Don’t go where the puck is going

Making predictions about future is more than a fun past time. Gartner, Forrester, and many other research companies justify their existence by predicting where technology industry is going. Other organizations (like PwC, below) once in a while go crazy and release predictions decades ahead of now.

Do we even know if these countries will remain by 2050? (original source)

Such long-range predictions are ironic because we can’t even get short-range predictions right. For example, from this news report:

While projecting a more optimistic picture of the global economy, the International Monetary Fund (IMF) on Tuesday slashed India’s growth forecast by 0.5 percentage points to 6.7 percent in 2017. ...  Read the entire post →

Revenue requires investment, profit requires creativity

The purpose of a business is to generate over its lifetime a higher return for its shareholders than what they would have gotten by investing in risk-free options (such as government bonds). This is a slightly technical definition but an example will illustrate what I mean.

Imagine there is an entrepreneur with a business proposal and he requires a $100 of investment for it. He reaches out to you and pitches his idea to seek your investment. To make a decision, you’ll probably analyze and estimate how much return you’d get in return of money you give to him. If you usually get 6% interest annually in a savings bank account, you would expect a higher return from the entrepreneur (given there’s a risk of losing your entire $100 while your money in the bank is virtually risk-free). In fact, you’d expect an unjustifiedly high rate of return because like all humans you’re risk averse and hence demand more upside than what seems fair. Absurdly high expectations is what makes entrepreneurship so hard.  ...  Read the entire post →

Nobody likes using technology

If you are an engineer, the title of this article may shock (or even offend) you. But if I rephrase, I’ll merely state what’s immediately obvious: people are motivated towards achieving their goals and technology is simply the means towards that end (and not an end in itself). This holds true even for engineers. When they get excited about new technology (say, a new programming language), they’re responding to their intrinsic motivations of exploration, competence, social acceptance (or even aesthetic appreciation).  ...  Read the entire post →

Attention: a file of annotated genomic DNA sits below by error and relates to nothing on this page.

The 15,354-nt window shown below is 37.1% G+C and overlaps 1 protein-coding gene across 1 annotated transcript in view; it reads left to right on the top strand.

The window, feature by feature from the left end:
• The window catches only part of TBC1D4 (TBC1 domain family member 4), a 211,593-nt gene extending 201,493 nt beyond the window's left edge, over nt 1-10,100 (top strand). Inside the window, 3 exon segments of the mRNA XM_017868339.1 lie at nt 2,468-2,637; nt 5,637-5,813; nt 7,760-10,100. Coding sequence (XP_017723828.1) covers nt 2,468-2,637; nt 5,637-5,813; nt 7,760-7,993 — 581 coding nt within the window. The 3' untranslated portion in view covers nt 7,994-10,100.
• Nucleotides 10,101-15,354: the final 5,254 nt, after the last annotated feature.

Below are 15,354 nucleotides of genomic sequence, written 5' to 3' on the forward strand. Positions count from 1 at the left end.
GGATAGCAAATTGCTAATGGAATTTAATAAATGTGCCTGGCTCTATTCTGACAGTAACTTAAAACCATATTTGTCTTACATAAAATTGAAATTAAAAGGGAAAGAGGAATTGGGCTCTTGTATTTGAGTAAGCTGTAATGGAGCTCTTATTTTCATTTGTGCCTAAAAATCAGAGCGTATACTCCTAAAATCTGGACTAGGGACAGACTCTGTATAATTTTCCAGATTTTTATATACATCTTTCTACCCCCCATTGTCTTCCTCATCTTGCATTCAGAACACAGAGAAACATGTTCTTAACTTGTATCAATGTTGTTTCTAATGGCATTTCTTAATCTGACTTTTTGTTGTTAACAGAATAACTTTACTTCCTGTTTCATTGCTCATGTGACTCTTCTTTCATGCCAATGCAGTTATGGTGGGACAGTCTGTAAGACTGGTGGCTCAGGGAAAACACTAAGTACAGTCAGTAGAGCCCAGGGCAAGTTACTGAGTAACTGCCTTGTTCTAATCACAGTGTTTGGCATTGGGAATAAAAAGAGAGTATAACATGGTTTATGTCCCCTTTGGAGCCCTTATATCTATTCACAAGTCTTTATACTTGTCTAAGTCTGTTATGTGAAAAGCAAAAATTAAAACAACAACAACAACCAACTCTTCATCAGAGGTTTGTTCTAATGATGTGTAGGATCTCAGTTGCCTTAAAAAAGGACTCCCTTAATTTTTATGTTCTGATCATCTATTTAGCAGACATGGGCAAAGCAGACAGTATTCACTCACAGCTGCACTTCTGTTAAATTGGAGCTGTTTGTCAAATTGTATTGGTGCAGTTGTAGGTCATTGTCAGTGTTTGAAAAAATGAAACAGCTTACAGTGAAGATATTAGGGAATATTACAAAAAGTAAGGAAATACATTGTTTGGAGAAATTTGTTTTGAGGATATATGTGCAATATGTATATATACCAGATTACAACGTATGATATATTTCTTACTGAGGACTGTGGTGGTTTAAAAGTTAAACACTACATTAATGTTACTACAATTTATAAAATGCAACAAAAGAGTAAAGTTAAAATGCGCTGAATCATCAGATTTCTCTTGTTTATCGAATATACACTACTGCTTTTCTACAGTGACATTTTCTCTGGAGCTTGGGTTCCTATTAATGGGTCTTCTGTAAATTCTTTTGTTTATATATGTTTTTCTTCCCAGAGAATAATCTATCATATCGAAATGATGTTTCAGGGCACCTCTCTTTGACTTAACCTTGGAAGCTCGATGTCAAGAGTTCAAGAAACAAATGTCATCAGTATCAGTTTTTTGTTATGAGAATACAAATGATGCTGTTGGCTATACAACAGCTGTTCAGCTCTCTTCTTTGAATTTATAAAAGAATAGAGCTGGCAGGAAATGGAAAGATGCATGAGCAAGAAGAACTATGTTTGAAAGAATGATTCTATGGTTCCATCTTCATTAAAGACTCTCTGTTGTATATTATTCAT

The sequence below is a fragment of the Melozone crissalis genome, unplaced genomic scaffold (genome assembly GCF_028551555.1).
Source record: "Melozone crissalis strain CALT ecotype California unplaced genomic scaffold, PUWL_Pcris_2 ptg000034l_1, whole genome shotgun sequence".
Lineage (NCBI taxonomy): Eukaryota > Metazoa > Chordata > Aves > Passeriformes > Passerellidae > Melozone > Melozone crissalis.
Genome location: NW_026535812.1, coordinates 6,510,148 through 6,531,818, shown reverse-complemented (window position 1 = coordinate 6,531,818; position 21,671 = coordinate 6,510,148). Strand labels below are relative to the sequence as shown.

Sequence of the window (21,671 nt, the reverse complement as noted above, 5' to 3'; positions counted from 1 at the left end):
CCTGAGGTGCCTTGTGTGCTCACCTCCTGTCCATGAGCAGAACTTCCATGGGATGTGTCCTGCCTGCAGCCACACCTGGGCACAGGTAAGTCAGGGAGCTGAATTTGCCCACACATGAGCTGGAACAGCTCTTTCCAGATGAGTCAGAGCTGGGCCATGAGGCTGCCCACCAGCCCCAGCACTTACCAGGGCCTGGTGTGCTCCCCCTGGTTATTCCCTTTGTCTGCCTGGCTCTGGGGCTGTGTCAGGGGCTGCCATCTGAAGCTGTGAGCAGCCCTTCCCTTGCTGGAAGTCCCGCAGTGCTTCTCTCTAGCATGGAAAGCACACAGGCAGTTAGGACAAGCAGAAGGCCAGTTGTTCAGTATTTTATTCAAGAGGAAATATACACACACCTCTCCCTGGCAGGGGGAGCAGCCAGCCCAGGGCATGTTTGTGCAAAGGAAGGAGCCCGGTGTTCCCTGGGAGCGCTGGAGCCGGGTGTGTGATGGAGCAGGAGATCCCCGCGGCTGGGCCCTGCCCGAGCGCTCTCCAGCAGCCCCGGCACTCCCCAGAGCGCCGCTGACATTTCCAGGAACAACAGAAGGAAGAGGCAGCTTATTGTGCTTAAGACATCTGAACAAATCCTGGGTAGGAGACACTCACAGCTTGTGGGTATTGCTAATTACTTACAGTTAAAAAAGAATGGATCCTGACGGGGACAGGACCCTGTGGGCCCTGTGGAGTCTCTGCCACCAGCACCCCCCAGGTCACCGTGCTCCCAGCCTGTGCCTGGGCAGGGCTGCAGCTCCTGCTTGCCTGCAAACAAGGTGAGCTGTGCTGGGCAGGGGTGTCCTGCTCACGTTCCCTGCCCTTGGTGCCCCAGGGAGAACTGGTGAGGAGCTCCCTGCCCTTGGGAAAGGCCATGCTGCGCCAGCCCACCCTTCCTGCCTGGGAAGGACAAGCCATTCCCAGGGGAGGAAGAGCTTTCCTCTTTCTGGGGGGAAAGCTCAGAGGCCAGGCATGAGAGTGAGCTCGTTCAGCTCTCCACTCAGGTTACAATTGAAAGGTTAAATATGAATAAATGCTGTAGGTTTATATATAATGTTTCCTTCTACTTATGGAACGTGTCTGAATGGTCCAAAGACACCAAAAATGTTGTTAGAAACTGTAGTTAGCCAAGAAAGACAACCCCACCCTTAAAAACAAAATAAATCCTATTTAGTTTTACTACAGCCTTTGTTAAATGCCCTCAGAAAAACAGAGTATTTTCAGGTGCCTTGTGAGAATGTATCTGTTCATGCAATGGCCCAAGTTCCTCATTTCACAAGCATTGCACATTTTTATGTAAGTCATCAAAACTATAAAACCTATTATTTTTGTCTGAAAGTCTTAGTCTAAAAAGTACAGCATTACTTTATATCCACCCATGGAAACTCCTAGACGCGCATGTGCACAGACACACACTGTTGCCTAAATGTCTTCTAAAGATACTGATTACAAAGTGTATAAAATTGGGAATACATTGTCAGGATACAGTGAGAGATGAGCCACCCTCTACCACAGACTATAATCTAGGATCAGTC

How to avoid cognitive biases when you get paid to think

One of the major findings in last 50 years has been what people had suspected all along: human thinking and judgment often isn’t rational. By this, I mean given a situation where someone has to make a decision, she will often take a decision that “leaps” to her immediately rather taking than a decision that incorporates the structure of the problem, data available immediately and the data that should be collected. In many cases, intuition and reasoning arrive at the same decision so it isn’t an issue. But, stating the obvious, in many other cases, intuition leads to a worse decision in retrospect. How often have you said to yourself: why did I NOT think of it earlier...  Read the entire post →

Singapore’s foundation and lessons for entrepreneurs

Singapore became the independent, modern nation that it is today on 9th August 1965. The history of how the tiny island-nation became a significant force in Asia is a fascinating one. Its GDP per capita (PPP) is number 3 in the world and it has the highest number of millionaires per capita in Asia. Yet the country is smaller than Los Angeles in size and its population is half of of Delhi.

How did this change happen?

This article is the first half of the story of Singapore’s growth and how it became into one of the richest nations in the world. I will examine what historical events created conditions for modern Singapore’s founding Prime Minister (Lee Kuan Yew) to do what he did and what lessons Singapore’s pre-independence history has for entrepreneurs starting companies. A follow-up article will explore post-Independence policies of Lee Kuan Yew that transformed the nation (subscribe for updates to know when that post comes out).  ...  Read the entire post →

Good engineers make terrible leaders

Yuval Noah Harari in his highly celebrated book Sapiens says that human values are shared myths and that there is no objective basis in humanism. I agree with him.

In several separate exchanges on Twitter, I’ve debated the claim that technology has caused progress in human society or that there’s never been a better time to live than now.

It’s actually not true. Progress is personal and subjective. For some, mental peace through meditation is progress. For others, increasing religious devotion is progress. Any objective measure of progress implies a moral stance. ...  Read the entire post →

Why people jump red lights and what it says about startup failure

One of the many things that used to baffle me was people’s behavior that’s evidently harmful to themselves. Take the case of Pune (a city in India where I live). It has simultaneously the lowest rate of helmet adoption and the highest number of two-wheeler casualties. How do you explain that?

Obviously, my confusion was a cognitive bias that impacts many people. It’s the mind projection fallacy: how I think is how other people must also be thinking. It’s an understandable bias as we know no other mind better than ourselves. We have direct access to our thoughts, but for others we can only guess why they’re behaving a certain way. My mistake was that I assumed that if I understand the tradeoff between the cost of wearing a helmet and benefits of avoiding a potential accident (conditioned on how frequently I use a two-wheeler * probability of an accident each time I use it), I’d be foolish not to wear a helmet.  ...  Read the entire post →